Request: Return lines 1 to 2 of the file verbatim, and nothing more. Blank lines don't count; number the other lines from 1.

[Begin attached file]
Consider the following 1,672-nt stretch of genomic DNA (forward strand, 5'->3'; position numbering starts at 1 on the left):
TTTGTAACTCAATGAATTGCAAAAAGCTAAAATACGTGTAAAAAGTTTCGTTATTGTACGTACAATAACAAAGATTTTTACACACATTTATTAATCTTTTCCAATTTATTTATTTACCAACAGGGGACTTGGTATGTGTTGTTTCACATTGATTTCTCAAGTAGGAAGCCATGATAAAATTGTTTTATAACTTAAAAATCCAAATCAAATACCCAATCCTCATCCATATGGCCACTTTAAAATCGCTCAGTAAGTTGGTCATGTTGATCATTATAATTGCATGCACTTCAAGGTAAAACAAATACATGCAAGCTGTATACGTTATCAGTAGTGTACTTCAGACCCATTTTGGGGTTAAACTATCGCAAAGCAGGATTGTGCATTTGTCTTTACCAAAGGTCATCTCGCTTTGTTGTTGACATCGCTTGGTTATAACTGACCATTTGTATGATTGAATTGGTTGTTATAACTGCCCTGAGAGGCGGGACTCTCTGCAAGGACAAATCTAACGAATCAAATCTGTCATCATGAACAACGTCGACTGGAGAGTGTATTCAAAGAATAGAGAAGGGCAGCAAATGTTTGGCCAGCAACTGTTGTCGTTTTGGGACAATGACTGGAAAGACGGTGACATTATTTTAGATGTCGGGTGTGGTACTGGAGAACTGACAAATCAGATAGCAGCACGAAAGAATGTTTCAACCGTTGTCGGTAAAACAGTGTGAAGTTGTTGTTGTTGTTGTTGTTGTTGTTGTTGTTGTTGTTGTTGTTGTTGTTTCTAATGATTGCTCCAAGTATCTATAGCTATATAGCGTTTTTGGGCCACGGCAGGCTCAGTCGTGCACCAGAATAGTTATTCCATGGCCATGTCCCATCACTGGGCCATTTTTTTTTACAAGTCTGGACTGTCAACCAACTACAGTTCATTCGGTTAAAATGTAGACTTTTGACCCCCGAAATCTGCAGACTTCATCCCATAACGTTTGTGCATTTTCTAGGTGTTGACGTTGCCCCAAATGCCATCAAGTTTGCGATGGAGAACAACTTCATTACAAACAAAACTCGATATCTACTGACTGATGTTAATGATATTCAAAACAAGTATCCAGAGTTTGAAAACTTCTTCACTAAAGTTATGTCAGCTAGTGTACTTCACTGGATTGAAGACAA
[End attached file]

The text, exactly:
Consider the following 1,672-nt stretch of genomic DNA (forward strand, 5'->3'; position numbering starts at 1 on the left):
TTTGTAACTCAATGAATTGCAAAAAGCTAAAATACGTGTAAAAAGTTTCGTTATTGTACGTACAATAACAAAGATTTTTACACACATTTATTAATCTTTTCCAATTTATTTATTTACCAACAGGGGACTTGGTATGTGTTGTTTCACATTGATTTCTCAAGTAGGAAGCCATGATAAAATTGTTTTATAACTTAAAAATCCAAATCAAATACCCAATCCTCATCCATATGGCCACTTTAAAATCGCTCAGTAAGTTGGTCATGTTGATCATTATAATTGCATGCACTTCAAGGTAAAACAAATACATGCAAGCTGTATACGTTATCAGTAGTGTACTTCAGACCCATTTTGGGGTTAAACTATCGCAAAGCAGGATTGTGCATTTGTCTTTACCAAAGGTCATCTCGCTTTGTTGTTGACATCGCTTGGTTATAACTGACCATTTGTATGATTGAATTGGTTGTTATAACTGCCCTGAGAGGCGGGACTCTCTGCAAGGACAAATCTAACGAATCAAATCTGTCATCATGAACAACGTCGACTGGAGAGTGTATTCAAAGAATAGAGAAGGGCAGCAAATGTTTGGCCAGCAACTGTTGTCGTTTTGGGACAATGACTGGAAAGACGGTGACATTATTTTAGATGTCGGGTGTGGTACTGGAGAACTGACAAATCAGATAGCAGCACGAAAGAATGTTTCAACCGTTGTCGGTAAAACAGTGTGAAGTTGTTGTTGTTGTTGTTGTTGTTGTTGTTGTTGTTGTTGTTGTTGTTGTTTCTAATGATTGCTCCAAGTATCTATAGCTATATAGCGTTTTTGGGCCACGGCAGGCTCAGTCGTGCACCAGAATAGTTATTCCATGGCCATGTCCCATCACTGGGCCATTTTTTTTTACAAGTCTGGACTGTCAACCAACTACAGTTCATTCGGTTAAAATGTAGACTTTTGACCCCCGAAATCTGCAGACTTCATCCCATAACGTTTGTGCATTTTCTAGGTGTTGACGTTGCCCCAAATGCCATCAAGTTTGCGATGGAGAACAACTTCATTACAAACAAAACTCGATATCTACTGACTGATGTTAATGATATTCAAAACAAGTATCCAGAGTTTGAAAACTTCTTCACTAAAGTTATGTCAGCTAGTGTACTTCACTGGATTGAAGACAA